Also featuring photos from our monthly supplement...

DCDC Winter Concert celebrates 40th season

DCDC, excuse me, let me use the correct name for this amazing dance company. The World-Class Dayton Contemporary Dance Company does not begin a dance program, they explode onto the stage. A physicist measuring the energy that these incredible dancers generate would find that they could light up a medium-sized city for quite a spell. They certainly lit up the Victoria Theatre last Saturday with their
“one performance only” winter concert.

The evening began their 40th season with a moving tribute to their founder, the late Jeraldyne Blunden. Her “impossible dream” has become a reality. Her spirit lives in her legacy of dancers, passion for the art and continuing exploration into newer ways to capture excitement. This self-proclaimed “Celebration,” added a new wrinkle. Live music for the entire evening was provided by young artists in three very different genres. To open the concert, the Centerville High School choir, FORTE, sang on stage. Smiling faces belted out a panoply of songs which Debbie Blunden-Diggs turned into a choreographic bouquet, Painted Pictures.

Eight dancers in varying colorful costumes made their lines as clear as the lyrical lines of the songs. They created formations dissolving into individual and paired dances. Their precision was marked with a freedom which is difficult to describe but so easy to experience. DCDC is an all-star company. To name the outstanding dancers, you would include the company roster. Such luminaries as Sheri Williams, a company member for 35 years, led her colleagues, William McClellan, Nabachwa Ssensalo and Rebecca Sparks Vargas into dancing ecstasy.

The next work was another major departure. Oakwood’s incredible and very young Blackbird Quartet provided the music for Crystal Michelle’s Corinth. Introspective dancing by five beautiful women clad in red Grecian dresses created fascinating postures, patterns and kinetic figures.

After intermission, a wave of nostalgia overtook the seniors in the audience. The stage was filled with the University of Dayton Jazz Ensemble. Seated behind vintage music stands a la the 1940’s, the 20 beaming faces and flashing brass instruments took us back to that great “jazz age.”

In the program, each of the musicians was named along with their course of study. What a wonderful tribute to them and to UD. These future engineers, doctors, business leaders, teachers and a few musicians are touched by the magic of the arts.

Choreographer William McClellan is an energy expert. He transformed his own dynamism into a continuous dance, matching the vitality of the music to perfection. The men were “hip” in black, including fedoras. A colorful sash set them apart and served as the color accent for the women’s dresses. There was not a hint of adagio in the continuous presto of the dance and the music. The movements are indescribable.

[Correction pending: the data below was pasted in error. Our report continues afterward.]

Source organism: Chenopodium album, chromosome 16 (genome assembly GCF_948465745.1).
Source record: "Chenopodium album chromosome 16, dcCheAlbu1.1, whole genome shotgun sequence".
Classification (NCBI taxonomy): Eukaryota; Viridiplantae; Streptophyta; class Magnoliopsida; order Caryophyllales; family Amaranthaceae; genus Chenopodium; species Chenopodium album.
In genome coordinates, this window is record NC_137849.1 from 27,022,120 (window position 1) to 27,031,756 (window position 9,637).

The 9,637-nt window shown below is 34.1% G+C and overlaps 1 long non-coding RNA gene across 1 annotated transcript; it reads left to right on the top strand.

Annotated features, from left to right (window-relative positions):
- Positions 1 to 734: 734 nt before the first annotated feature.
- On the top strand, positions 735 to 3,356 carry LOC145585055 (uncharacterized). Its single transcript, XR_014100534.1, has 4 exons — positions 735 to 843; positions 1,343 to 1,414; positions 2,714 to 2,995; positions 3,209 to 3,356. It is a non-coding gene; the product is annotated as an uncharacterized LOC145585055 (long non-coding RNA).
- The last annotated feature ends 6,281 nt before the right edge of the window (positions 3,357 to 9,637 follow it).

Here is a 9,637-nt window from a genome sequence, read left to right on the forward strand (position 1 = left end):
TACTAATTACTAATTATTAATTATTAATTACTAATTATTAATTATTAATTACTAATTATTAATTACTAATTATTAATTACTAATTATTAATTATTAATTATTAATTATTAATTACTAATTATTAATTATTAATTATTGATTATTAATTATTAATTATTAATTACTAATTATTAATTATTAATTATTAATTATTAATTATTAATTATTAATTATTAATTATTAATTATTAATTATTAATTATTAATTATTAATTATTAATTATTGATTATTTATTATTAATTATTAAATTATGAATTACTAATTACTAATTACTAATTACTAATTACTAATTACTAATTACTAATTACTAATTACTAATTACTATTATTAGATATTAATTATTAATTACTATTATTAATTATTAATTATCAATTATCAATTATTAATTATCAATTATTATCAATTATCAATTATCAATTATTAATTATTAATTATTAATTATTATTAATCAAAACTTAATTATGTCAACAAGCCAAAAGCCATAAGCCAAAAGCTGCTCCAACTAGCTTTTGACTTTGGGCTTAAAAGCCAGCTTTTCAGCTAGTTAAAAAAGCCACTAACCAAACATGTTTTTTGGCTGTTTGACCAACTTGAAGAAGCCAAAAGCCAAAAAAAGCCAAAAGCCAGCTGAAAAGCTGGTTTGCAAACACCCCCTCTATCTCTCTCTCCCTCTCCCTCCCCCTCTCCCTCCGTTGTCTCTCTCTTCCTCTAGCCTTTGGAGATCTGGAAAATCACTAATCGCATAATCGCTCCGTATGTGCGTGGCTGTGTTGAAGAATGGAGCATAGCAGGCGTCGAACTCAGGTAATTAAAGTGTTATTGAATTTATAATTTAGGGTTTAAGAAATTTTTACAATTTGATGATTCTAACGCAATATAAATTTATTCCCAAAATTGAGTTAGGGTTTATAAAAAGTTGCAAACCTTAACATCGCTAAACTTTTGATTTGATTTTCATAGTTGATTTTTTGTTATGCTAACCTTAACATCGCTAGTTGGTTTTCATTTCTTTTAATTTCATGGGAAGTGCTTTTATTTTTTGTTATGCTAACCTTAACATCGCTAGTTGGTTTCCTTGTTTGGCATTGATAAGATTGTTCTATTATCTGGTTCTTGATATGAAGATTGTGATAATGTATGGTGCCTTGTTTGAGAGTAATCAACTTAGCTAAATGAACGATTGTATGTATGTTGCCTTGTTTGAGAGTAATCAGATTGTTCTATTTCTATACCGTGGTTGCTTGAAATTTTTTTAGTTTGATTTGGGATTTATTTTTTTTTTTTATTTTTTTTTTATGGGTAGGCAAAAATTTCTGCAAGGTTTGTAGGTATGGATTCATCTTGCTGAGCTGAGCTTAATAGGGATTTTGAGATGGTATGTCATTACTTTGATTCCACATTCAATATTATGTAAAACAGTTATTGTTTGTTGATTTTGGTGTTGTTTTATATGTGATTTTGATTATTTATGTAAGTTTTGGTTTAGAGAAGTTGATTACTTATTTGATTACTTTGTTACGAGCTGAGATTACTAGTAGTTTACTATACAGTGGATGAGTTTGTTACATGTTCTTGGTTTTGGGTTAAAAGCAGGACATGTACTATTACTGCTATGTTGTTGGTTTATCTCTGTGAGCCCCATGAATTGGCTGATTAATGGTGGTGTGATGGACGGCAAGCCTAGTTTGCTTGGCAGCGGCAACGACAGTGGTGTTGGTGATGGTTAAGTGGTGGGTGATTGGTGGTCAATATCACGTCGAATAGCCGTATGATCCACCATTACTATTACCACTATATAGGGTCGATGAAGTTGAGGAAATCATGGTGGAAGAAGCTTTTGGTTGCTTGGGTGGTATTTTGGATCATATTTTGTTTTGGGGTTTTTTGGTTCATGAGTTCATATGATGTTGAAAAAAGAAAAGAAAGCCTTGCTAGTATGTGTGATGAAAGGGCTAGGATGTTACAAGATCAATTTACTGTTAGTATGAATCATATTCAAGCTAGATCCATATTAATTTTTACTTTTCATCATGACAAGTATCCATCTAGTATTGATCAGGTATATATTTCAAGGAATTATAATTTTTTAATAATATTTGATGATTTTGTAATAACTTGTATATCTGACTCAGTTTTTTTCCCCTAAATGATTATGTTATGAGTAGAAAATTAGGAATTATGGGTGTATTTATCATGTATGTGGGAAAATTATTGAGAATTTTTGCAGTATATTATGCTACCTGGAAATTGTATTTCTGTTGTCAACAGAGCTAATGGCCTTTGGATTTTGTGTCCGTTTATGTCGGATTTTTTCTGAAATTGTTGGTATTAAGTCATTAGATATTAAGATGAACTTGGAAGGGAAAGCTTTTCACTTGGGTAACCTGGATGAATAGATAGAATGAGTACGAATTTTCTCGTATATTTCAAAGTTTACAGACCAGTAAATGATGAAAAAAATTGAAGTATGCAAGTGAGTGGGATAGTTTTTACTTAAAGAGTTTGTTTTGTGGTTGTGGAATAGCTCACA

What can be described was the spontaneous standing ovation, shouts and thunderous applause. Yes, it is definitely the World-Class Dayton Contemporary Dance Company. They are living the world class dream of Jeraldyne Blunden perpetuated by world class dancers, choreographers and staff.

Brother Wolf at the Loft

As a child, I used to pretend to be the mythic hero Beowolf. I would jump from the basement stairs onto the hapless Grendel with 100 percent success. I dispatched him and his evil every single time.

The passing of decades, many of them, have taught me that it isn’t so easy to remove evil and that heroes are only ordinary men at extraordinary times. That reminder was brought home to me and full house audiences at the Loft Theatre when The Human Race and Rhythm in Shoes collaborated to bring their version of Beowolf, Brother Wolf, to the stage.

Set in very rural Appalachia in the 1840s, the playwrights Preston Lane and Laurelyn Dossett used remarkable insight to make the universal struggle specific and yet retain its mythic world view. The play is an allegory, like Everyman, a yarn, a musical exposition of a time supposed to be simple but like all human experience is complex.
Told in music, movement, dramatic action and in an aura of almost eerie ontological distraction, the action takes place on Tess Little and Scott Kimmins’ sculptural set. The cast is a compilation of the most creative, versatile and talented actors/ dancers/ musicians imaginable.

Master actors Scott Stoney and Bruce Cromer team with Rhythm in Shoes members Rick Good, Sharon Leahy, Joshua Fossitt, Kevin Anderson, Tina de Alderete, Janet Schroeder and Ben Cooper. Add to all these special stars, returning artists Aaron Vega, Kelly Mengelkoch, Morgan Grahame, as the most beautiful witch-woman ever seen, and Carl Jones and Jessica Jacobs as an ensemble.

The songs tell the entire story. In true Appalachian mode, they spin out their sorrow in beguiling couplets. The characterizations, a monstrous Grendel played to the edge by Bruce Cromer, the rescuing hero Brother Wolf, by dancer now actor Joshua Fossitt, and the home-spun wisdom of Scott Stoney and Rick Good move the tale.
The audience, often confused but captivated, learned that evil is, sorry to say, eternal. Good, in the form of heroes like Brother Wolf must go the way of all King Arthurs, El Cids, Ivanhoes, failed prophets and failed Messiahs into disillusionment, defeat, death and rebirth as a shining myth.

Brother Wolf continues through February 15th. It’s an experience not to be missed.

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February 10, 2009
Volume 18, No. 6

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